1—A difficult hangover
"New Zealand's leaders largely paid lip service to affordability while the middle class could buy in, allowing the national housing market to slip out of their control. Amid predictions that prices will now drop by 20 per cent as the country grapples with a cost-of-living crisis – filling up your car can cost C$2.50 a litre – affordability continues to plummet. Despite falling home prices, this is now the worst time in New Zealand in 65 years for a first-home buyer. Why? Borrowing costs have surged and banks have clamped down on new borrowers, labelling them too high-risk."
That's from Justin Giovannetti, a Canadian who lasted just two years in New Zealand before he and his fiancé pulled the plug due to Wellington's obscenely expensive housing:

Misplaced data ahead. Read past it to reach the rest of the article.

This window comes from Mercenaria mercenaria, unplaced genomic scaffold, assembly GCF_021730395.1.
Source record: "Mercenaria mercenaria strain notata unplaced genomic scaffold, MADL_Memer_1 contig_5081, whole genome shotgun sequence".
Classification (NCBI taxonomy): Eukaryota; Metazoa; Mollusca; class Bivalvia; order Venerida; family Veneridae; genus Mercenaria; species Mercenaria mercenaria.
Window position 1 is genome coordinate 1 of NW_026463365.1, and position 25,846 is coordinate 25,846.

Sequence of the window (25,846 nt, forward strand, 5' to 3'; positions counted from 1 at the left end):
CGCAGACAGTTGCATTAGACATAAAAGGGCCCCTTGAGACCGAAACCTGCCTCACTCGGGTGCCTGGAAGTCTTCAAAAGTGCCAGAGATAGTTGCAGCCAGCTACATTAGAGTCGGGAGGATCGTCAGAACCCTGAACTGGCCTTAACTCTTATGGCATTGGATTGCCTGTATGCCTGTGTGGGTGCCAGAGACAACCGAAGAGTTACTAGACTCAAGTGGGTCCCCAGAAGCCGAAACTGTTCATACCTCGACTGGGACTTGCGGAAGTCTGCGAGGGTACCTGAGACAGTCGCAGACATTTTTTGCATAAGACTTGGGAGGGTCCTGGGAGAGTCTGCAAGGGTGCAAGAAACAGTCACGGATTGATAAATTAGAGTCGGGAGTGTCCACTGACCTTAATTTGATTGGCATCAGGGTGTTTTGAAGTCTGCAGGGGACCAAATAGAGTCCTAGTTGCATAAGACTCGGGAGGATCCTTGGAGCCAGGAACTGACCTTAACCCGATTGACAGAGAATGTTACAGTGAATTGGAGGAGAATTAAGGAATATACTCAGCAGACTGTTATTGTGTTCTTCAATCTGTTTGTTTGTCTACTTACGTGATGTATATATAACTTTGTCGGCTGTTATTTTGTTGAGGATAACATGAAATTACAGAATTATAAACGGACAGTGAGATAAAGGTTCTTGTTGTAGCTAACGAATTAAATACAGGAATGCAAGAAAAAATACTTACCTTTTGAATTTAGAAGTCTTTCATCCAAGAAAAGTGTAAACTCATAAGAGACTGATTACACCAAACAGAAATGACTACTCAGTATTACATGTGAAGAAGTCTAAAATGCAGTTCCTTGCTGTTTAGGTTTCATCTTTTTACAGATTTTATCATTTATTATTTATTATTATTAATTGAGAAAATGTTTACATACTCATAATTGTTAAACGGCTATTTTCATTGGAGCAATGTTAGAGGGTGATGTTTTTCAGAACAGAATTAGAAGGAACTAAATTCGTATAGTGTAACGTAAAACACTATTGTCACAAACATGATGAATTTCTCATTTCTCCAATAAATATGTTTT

"For what we were looking to spend in New Zealand, we could buy a walk-up near one of Montreal’s trendy neighbourhoods or a nice section in the suburbs, with room for our family to grow."
Canada (and Australia) also have housing issues but not at the level of New Zealand, where "limited financing and lower wages make the overall picture somewhat more challenging".
Giovannetti pinpoints the culprit, which is a familiar one: "the country's Byzantine environmental rules make the construction of new subdivisions immensely difficult", before going on to highlight some of the social issues caused by New Zealand's "difficult hangover" – not just the brain drain of people such as himself, but also rising poverty rates and a "fraying social fabric":
"New Zealand's children's commissioner reported in June that the country is now 'one of the worst places in the developed world to be a child'."